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Get the Career You Deserve

After the last recession, recruiters have to be asking themselves, "How do I have a meaningful career in this field of work?". The minute the economy goes south, the nanosecond hiring slows, recruiters get their pink slips. There is no job security in recruiting. You can however, create something even better: career security.

Career security is the ability always to be employed and always by an employer of your choice. If you think that's a pipe dream, consider this: between February and April of 2010, more Americans resigned from their jobs (2.0 million) than were laid off (1.7 million). A cohort of the American workforce as large as the city of Houston decided they could work wherever it best suited them, not the other way around. That's career security in action.

Contrast it with the faux promise of job security. In survey after survey, job security is the #1 goal of working Americans. Yet, it is something they can't control - employers do - and it's something that only works when times are good - when they don't need it.

How do you achieve career security? By taking charge of the direction and shape of your career.

Recruiters are the only profession in which its members spend all day, every day, promoting the careers of others. If recruiting were a religion, they'd all be candidates for sainthood. But, as anyone who's been in the field for more than five minutes knows, recruiting is a profession. And, professional people are only as successful as they are competent in managing their own careers. In other words, the sole way to achieve career security is to be proficient and proactive in career self-management.

Become an Expert in Career Self-Management

The challenge for many recruiters today is that virtually all of the training they take, all of the conference presentations they attend, and all of the recruitment-related publications they read focus on just one aspect of what it takes to be a successful recruiting professional. They are inundated with content designed to expand their expertise in sourcing and recruiting, but told nothing at all about what else they must do to achieve career security.

What are those other activities? They are the seven essential steps of what I call Career Fitness - a system of principles and practices for proactively building a career that will steadily increase both the paycheck and the satisfaction you bring home from your work..

To build Career Fitness, you must devote the time and make the effort to attend to ALL of the following:

Pump Up Your Cardiovascular System. The heart of your career is the range and depth of your expertise in recruiting. It has to be at the state-of-the-art, but unlike what many pundits now suggest, that includes both the latest techniques and those that are established but still effective.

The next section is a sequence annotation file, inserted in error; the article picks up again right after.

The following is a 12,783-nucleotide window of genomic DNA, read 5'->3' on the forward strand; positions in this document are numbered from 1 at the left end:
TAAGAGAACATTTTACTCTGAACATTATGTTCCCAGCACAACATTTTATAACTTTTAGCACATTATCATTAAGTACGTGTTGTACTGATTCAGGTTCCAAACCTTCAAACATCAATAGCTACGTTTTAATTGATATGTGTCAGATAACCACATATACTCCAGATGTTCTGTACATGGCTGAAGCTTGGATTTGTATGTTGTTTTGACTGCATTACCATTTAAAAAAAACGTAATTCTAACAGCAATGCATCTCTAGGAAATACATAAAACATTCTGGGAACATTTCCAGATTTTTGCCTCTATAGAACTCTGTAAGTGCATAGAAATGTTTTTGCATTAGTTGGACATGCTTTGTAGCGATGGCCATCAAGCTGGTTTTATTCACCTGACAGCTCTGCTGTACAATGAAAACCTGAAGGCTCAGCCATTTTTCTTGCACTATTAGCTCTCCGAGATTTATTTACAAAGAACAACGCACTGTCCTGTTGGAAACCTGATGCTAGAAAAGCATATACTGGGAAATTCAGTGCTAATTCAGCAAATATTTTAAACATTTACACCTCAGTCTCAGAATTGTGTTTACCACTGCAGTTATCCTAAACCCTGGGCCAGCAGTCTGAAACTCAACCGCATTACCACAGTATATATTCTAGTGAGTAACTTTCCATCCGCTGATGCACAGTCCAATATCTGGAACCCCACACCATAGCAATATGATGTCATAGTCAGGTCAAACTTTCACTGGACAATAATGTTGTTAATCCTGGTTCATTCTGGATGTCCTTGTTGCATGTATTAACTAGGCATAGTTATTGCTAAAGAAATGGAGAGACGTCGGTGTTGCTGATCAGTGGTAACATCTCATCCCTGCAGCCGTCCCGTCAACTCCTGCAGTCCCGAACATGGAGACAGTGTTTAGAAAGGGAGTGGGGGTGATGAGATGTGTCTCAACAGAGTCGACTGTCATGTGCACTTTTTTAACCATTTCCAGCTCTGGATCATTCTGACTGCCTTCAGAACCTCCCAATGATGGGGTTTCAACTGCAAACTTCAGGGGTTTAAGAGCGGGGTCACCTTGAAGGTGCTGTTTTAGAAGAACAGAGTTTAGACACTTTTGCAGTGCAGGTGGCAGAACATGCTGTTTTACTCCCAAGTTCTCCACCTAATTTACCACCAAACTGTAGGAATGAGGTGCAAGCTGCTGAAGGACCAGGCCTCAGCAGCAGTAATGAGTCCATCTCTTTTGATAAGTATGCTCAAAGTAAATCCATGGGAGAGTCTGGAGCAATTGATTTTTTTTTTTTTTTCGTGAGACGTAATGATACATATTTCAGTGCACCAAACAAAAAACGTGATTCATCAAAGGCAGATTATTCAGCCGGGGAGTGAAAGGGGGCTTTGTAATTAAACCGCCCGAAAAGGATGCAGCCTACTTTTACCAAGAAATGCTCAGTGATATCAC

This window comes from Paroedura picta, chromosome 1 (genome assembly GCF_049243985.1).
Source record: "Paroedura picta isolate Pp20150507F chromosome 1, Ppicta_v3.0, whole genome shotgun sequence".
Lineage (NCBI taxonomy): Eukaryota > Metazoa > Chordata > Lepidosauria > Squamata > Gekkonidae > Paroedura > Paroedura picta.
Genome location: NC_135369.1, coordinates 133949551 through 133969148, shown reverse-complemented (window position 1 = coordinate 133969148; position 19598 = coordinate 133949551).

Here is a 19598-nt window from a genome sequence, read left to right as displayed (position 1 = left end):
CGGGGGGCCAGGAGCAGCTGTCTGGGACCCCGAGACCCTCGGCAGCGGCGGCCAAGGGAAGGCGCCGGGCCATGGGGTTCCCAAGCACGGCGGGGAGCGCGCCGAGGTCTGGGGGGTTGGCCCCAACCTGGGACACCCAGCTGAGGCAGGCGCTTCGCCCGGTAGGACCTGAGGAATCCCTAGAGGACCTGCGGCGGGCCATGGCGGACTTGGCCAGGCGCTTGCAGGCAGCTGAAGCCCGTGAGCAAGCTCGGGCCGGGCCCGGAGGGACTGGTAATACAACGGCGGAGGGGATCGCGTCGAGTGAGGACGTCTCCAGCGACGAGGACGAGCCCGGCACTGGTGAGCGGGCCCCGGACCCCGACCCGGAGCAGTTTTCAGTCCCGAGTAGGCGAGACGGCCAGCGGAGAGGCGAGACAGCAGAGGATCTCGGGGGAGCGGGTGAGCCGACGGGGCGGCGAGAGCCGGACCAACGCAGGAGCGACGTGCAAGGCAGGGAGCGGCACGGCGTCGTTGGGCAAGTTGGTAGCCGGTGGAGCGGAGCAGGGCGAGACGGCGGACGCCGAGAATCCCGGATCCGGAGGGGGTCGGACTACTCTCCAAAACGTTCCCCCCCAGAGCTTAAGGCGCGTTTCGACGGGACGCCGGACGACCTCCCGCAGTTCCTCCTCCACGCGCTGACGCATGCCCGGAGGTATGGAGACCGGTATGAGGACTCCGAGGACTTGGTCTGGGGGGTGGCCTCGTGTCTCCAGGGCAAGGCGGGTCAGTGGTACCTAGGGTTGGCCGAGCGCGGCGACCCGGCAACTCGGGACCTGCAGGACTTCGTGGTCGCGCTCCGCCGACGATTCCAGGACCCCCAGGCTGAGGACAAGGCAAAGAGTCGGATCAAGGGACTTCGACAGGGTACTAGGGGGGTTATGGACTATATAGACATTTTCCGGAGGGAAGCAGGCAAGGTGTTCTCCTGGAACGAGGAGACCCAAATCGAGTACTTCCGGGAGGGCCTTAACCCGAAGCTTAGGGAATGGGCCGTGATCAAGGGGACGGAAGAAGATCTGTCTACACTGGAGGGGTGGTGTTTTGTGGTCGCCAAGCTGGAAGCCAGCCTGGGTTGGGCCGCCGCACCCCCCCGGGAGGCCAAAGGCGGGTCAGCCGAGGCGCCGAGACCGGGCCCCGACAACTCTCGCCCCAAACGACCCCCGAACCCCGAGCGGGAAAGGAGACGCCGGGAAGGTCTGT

Strengthen Your Circulatory System. The circulatory system of your career is your network of professional contacts and connections. The wider and deeper that network, the more visible you and your capabilities will be in the workplace.

Develop All of Your Muscle Groups. The muscle groups of your career are the ancillary skills and knowledge you bring to work (e.g., a second language, the ability to lead). The broader your set of capabilities, the wider the range of situations and assignments in which you can be employed.

Increase Your Flexibility & Range of Motion. The flexibility and range of motion in your career dictate your willingness and ability to adapt to new circumstances and requirements. The greater those attributes, the more pronounced your perceived value will be to employers.

Work With Winners. The environment in which you work can either enable and empower you or frustrate and even derail you. Working for the right employer is the only way to ensure you have an unfettered shot at being the best you can be.

Stretch Your Soul. The soul of your career is your talent - your capacity for excellence in your chosen field of work. When you contribute that talent to the good of others - a social service or civic organization, for example - you enrich your own career, as well.

Pace Yourself. The pace you set for your work and career dictate your resilience and endurance at work. The right pace ensures that you can do your best work even in times of high demand and over the long arc of your entire career.

Taking an active role in building your Career Fitness as a recruiting professional is not something you should do. It's something you (and your career) deserve. It enables you to be the best you can be and, as a result, to experience the financial and spiritual benefits of career security.

Thanks for reading,
Peter

Visit my blog at Weddles.com/WorkStrong.

January 2012
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